The Difference Between Partisanship and Agreement
Almost everyone advocating a particular political viewpoint will get labeled as a partisan at some point. I often take the progressive side of many arguments and so, of course, I’ve heard I am a partisan Democrat. Amusingly, in college I heard from time-to-time that I was a Republican hack because I supported free trade and opposed affirmative action.
These types of criticisms can be very frustrating, but in a world where so many people are partisan hacks I can understand the impulse. I’m not going to lay out an elaborate how-to guide on differentiating partisanship and genuine agreement, but a good way to distinguish the two is by determining the level of honesty and originality.
Is the argument purposefully deceitful? Is it just rehashed from a political source without criticism or context? Media that represents an honest ideological perspective is appropriate; partisan media that acts as propaganda is shameful. Rachel Maddow is an honest left-wing commentator. Al Sharpton, on the same network, as a policy refuses to criticize the president… he’s a partisan hack. The latest example comes from The Weekly Standard and Fox News. They both decided to post the same misleading graph (tweaked to make seem original) they got from the Republican Party:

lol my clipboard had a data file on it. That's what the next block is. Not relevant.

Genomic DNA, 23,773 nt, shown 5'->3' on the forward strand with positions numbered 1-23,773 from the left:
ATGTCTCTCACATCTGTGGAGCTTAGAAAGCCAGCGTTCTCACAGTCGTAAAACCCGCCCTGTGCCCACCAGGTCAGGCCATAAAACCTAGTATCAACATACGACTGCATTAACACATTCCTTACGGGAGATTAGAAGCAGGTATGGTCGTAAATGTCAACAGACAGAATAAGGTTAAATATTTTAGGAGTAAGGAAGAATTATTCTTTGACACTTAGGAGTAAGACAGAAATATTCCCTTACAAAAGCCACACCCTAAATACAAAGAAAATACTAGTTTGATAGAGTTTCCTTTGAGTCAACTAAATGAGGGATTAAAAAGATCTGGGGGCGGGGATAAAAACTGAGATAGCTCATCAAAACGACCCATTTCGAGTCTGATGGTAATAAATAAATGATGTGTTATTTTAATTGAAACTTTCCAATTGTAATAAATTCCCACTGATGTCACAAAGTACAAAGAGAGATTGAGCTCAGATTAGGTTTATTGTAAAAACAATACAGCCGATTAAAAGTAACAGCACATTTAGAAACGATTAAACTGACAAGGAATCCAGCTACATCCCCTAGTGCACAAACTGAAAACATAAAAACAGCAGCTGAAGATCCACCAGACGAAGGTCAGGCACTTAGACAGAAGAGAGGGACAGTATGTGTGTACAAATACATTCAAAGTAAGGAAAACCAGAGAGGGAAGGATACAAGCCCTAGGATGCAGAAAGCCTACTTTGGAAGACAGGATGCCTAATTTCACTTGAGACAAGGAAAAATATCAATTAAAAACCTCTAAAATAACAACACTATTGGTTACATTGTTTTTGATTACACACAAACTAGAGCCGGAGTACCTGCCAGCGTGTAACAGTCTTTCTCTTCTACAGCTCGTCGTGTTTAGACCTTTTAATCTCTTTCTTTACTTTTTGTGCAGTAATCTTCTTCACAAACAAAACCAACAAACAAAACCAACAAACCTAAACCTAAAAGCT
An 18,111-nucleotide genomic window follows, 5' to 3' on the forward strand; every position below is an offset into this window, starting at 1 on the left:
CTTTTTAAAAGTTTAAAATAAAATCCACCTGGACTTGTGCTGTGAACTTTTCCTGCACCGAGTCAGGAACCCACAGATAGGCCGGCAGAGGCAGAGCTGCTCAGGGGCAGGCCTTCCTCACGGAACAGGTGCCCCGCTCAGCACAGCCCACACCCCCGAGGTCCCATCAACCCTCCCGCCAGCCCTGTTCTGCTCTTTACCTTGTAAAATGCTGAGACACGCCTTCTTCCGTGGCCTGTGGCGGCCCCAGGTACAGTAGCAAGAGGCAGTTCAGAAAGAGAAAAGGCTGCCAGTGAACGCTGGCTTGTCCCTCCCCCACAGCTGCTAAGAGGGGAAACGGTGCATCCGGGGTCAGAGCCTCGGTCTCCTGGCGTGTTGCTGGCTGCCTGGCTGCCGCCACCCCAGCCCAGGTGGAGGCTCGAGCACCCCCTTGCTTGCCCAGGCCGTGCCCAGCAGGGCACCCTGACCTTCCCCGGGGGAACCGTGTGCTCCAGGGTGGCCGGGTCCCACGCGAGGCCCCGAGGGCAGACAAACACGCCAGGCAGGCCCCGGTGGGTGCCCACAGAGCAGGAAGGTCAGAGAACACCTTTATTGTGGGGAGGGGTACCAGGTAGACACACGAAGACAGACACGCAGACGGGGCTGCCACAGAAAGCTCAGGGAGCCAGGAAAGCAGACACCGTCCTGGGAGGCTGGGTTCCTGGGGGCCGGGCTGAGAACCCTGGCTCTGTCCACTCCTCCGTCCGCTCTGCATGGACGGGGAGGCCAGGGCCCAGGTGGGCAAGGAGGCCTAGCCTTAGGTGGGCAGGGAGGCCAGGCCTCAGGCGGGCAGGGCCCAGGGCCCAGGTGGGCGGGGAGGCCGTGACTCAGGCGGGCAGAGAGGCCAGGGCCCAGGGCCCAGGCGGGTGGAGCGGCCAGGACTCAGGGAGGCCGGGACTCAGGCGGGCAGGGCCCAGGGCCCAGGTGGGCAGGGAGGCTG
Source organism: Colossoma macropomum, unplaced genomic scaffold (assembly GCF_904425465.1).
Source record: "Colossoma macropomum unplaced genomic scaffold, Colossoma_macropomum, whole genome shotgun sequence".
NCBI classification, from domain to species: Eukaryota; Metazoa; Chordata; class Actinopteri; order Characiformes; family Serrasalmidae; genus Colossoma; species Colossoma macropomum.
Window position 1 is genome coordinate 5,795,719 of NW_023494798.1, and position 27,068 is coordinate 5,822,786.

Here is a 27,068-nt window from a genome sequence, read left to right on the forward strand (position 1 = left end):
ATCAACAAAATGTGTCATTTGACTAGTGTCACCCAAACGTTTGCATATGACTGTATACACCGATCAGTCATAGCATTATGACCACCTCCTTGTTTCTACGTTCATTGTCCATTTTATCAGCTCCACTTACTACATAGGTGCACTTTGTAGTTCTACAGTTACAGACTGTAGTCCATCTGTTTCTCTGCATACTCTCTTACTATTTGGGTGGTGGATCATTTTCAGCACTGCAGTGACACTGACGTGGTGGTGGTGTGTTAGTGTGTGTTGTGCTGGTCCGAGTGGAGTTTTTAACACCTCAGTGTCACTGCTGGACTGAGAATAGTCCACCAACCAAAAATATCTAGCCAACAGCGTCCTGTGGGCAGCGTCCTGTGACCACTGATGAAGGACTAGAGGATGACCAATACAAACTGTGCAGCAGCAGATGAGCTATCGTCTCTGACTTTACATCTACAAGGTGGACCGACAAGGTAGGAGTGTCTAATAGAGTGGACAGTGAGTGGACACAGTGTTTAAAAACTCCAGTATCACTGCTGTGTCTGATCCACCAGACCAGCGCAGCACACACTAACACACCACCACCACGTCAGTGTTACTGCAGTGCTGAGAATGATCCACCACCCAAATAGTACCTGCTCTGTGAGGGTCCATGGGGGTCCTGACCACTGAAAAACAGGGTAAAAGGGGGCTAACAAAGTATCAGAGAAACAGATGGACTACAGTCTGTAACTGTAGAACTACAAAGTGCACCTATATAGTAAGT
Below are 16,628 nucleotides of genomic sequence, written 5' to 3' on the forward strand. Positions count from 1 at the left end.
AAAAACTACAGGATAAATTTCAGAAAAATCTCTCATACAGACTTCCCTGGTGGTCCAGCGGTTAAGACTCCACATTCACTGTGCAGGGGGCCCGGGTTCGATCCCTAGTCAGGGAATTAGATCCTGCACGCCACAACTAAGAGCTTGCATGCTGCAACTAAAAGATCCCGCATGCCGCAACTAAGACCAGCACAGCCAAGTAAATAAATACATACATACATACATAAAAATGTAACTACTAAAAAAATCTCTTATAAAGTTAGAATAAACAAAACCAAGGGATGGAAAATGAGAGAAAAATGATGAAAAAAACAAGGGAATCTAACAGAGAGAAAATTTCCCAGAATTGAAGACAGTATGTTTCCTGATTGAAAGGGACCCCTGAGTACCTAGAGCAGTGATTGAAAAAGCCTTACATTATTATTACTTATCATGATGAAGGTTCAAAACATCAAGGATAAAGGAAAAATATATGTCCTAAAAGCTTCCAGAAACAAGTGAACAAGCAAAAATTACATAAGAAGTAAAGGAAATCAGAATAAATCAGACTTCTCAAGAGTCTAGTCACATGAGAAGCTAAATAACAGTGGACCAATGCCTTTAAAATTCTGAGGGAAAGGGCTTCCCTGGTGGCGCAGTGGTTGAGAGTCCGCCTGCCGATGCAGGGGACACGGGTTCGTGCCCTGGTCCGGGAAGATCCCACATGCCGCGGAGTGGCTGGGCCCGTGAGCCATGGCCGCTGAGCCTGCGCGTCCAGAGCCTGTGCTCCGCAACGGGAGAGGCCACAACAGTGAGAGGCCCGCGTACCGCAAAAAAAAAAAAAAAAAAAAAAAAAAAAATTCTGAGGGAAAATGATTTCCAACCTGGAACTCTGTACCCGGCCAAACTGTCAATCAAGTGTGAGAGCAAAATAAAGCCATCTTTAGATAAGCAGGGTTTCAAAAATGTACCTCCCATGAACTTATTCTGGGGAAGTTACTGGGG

(via The Monkey Cage)
Ok, so we have one side of the ledger: Our supposed watchdog media uncritically disseminating graphs from one of our major political parties. Yet to be true partisan hackery it needs to be dishonest too. Is it?
As I was researching this I realized that Media Matters is making a similar point to me and helpfully drew the graph to scale:
It’s bad enough when the press gives hacks a platform; it’s a whole new low when they are the hacks.